Monday, May 16, 2016


The Mosaic Covenant had permitted divorce:

·       Deuteronomy 24:1 (ESV)  When a man takes a wife and marries her, if then she finds no favor in his eyes because he has found some indecency in her, and he writes her a certificate of divorce and puts it in her hand and sends her out of his house, and she departs out of his house.

Understandably, there had been a lot of disagreement among the rabbis regarding the phrase “some indecency in her.” Did it mean that divorce should be sanctioned for any reason? This was exactly the question they brought to Jesus, who answered:

·       Matthew 19:4-6  He answered, “Have you not read that he who created them from the beginning made them male and female, and said, ‘Therefore a man shall leave his father and his mother and hold fast to his wife, and the two shall become one flesh’? So they are no longer two but one flesh. What therefore God has joined together, let not man separate.”

Did Jesus’ answer mean that there were absolutely no grounds for divorce? However, afterwards, He did mention an exception:

·       Matthew 19:9 (ESV) And I say to you: whoever divorces his wife, except for sexual immorality, and marries another, commits adultery.”

Earlier, Jesus had articulated this same exception:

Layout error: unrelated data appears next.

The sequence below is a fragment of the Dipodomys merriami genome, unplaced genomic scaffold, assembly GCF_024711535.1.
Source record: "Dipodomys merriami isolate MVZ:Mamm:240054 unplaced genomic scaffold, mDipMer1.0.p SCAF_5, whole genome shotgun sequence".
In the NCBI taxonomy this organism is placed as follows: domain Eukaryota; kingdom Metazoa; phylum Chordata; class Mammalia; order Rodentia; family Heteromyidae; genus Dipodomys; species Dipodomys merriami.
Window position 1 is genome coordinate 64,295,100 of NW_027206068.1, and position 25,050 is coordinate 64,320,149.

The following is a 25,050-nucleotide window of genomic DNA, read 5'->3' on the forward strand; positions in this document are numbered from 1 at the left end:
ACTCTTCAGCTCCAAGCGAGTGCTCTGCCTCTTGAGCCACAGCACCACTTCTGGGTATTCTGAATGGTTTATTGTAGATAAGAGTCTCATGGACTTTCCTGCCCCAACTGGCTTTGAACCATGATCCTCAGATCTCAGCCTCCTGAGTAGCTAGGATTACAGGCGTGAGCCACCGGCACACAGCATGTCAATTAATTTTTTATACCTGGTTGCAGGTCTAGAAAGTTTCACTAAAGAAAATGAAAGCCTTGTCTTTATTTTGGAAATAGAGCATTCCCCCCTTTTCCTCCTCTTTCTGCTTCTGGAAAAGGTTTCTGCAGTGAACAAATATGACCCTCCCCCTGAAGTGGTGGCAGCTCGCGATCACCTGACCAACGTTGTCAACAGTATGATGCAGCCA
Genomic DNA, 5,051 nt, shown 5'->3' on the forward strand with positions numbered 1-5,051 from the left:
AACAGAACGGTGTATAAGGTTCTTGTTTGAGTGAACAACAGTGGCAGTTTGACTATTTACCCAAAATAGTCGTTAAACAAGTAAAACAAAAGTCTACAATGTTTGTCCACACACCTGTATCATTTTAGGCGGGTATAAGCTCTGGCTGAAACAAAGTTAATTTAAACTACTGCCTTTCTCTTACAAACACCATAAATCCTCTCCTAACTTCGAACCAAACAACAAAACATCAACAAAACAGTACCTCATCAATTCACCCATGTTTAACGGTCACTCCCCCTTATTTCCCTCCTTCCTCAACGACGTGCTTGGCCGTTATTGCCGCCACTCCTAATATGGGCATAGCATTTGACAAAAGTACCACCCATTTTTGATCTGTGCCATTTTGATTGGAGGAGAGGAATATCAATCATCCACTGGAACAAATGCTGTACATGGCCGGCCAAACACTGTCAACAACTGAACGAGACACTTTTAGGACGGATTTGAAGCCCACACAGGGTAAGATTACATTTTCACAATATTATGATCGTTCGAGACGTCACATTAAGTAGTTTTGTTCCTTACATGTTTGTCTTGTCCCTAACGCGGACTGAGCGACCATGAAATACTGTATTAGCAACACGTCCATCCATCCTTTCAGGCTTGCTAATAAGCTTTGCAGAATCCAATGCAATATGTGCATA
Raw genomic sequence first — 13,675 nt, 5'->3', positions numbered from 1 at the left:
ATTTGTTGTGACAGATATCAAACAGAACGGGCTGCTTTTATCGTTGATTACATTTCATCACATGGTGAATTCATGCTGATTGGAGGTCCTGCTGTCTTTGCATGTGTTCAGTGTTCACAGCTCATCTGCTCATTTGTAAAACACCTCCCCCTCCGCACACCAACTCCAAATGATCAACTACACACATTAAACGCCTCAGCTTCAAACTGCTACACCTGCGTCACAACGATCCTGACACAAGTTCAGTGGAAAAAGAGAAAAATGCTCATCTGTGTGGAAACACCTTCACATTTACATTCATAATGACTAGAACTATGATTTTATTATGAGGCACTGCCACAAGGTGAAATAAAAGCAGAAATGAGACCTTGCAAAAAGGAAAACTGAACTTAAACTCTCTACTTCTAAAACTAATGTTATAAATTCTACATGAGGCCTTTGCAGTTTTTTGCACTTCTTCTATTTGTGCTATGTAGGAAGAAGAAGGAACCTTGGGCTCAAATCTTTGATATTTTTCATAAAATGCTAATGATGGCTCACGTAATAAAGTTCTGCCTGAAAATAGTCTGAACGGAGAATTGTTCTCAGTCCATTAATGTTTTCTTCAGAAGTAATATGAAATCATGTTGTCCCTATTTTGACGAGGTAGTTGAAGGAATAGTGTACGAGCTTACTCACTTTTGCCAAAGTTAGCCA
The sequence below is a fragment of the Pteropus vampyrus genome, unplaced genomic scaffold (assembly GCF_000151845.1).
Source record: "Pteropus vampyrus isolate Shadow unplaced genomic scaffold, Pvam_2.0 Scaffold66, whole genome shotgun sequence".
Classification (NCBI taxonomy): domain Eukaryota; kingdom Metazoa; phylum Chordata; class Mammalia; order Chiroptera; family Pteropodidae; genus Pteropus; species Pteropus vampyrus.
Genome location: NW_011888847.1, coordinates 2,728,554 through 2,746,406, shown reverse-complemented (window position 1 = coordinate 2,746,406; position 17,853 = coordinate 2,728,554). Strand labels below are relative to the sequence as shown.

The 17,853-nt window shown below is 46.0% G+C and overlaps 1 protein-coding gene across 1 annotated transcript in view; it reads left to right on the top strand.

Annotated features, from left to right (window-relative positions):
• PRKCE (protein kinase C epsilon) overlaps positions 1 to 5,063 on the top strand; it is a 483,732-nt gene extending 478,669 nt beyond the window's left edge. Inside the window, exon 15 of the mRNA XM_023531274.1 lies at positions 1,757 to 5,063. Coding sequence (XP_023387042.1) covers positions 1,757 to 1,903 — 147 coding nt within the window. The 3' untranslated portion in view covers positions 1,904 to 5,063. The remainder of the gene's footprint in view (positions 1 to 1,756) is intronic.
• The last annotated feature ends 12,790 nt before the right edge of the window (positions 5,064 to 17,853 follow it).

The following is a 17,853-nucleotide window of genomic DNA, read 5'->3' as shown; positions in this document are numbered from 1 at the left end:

·       Matthew 5:32 (ESV)  But I say to you that everyone who divorces his wife, except on the ground of sexual immorality, makes her commit adultery, and whoever marries a divorced woman commits adultery.

Some commentators suggest that “sexual immorality” also pertains to sexual sins other than adultery. Paul adds an additional exception:

·       1 Corinthians 7:15 (ESV) But if the unbelieving partner separates, let it be so. In such cases the brother or sister is not enslaved. God has called you to peace.

It would seem that, in these cases, the divorced party is now free to remarry. These exceptions represent the understanding that, if the marriage contract has been violated in these ways, the violated party is free from any obligations to it. Why? Because covenants are not always absolutely binding! Paul illustrated this:

·       Romans 7:2-4 (ESV) For a married woman is bound by law to her husband while he lives, but if her husband dies she is released from the law [covenant] of marriage. Accordingly, she will be called an adulteress if she lives with another man while her husband is alive. But if her husband dies, she is free from that law, and if she marries another man she is not an adulteress. Likewise, my brothers, you also have died to the law through the body of Christ, so that you may belong to another, to him who has been raised from the dead, in order that we may bear fruit for God.

Does adultery (and perhaps other forms of sexual unfaithfulness) free the violated party from his/her covenantal obligations to the marriage? Death of the spouse certainly frees the surviving party from these obligations. I tend to think that if the marriage has been violated through sexual unfaithfulness or abandonment (by the unbeliever), it means that the husband has already dissolved the marriage covenant and there remains no obligation on the part of the spouse. It seems to be like any contract. If the buyer refuses to pay for the product, the provider is not under any obligation to send it. How else are we to understand the above-mentioned “exception clauses!”

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